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High inspection failures for leisure vehicles in Sweden
Motor homes in Sweden suffer high failure rates at annual inspections despite the fleet being relatively new compared to caravans.
These days, people in Sweden are showing a preference for motor homes instead of caravans as a vehicle to use for free-time pursuits but both types of vehicle are nonetheless subject to the annual vehicle inspection for roadworthiness requirements in the country.
For the first time, inspection organisation Bilprovningen has studied failure rates for this class of vehicle and found that despite the fact that the fleet of motor homes is newer than caravans, they nonetheless fail at a higher rate. This could be explained to some extent by the fact that motor homes have more inspection points than caravans therefore more opportunities to fail but both types of vehicle usually have very low mileage compared to passenger cars so the failure rates are surprising for Bilprovningen.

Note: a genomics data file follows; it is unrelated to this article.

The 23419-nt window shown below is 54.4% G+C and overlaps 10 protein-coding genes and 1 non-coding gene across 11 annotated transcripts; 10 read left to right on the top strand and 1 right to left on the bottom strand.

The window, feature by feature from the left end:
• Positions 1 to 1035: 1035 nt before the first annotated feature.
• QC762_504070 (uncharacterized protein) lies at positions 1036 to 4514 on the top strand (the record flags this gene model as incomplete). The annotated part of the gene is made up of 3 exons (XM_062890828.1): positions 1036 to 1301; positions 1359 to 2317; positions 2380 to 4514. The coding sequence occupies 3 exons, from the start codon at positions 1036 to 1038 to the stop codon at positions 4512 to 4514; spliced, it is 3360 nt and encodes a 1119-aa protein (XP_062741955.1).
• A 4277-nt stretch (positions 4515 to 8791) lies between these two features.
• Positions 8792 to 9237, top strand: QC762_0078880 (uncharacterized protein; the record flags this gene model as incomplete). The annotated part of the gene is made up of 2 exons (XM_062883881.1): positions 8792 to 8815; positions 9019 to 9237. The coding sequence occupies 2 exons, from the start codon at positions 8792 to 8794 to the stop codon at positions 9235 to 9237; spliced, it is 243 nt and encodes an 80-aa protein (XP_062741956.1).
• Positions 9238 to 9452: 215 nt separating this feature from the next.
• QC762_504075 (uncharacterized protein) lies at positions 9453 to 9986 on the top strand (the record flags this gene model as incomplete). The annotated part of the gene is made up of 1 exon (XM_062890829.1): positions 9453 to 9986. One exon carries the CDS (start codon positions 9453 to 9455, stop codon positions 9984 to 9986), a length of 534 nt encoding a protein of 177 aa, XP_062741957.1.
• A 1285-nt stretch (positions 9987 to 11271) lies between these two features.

In the run up to the Elmia Caravan camping and mobile lifestyle trade fair, the inspection company found that 32% of motor homes fail the annual test and 27% of caravans fail each year.
The sample size was 18000 motor homes with an average age of 12 years and 24000 caravans with an average age of 21 years. The most common cause of failure was defective braking systems. Prior to 2014, a common failure cause was the gas control system which is now no longer an compulsory inspection requirement which is one reason why overall figures have improved. However, as many as 40% of leisure vehicle owners opted for this inspection at last year’s tests.
In Sweden, the law requires that motor homes with a gross weight of up to 3500kg should be inspected initially after 3 yeas of service and subsequently every 2 years. Vehicles over that weight require annual inspections from new.
Caravans are first inspected when they are 4 years old and every two years thereafter.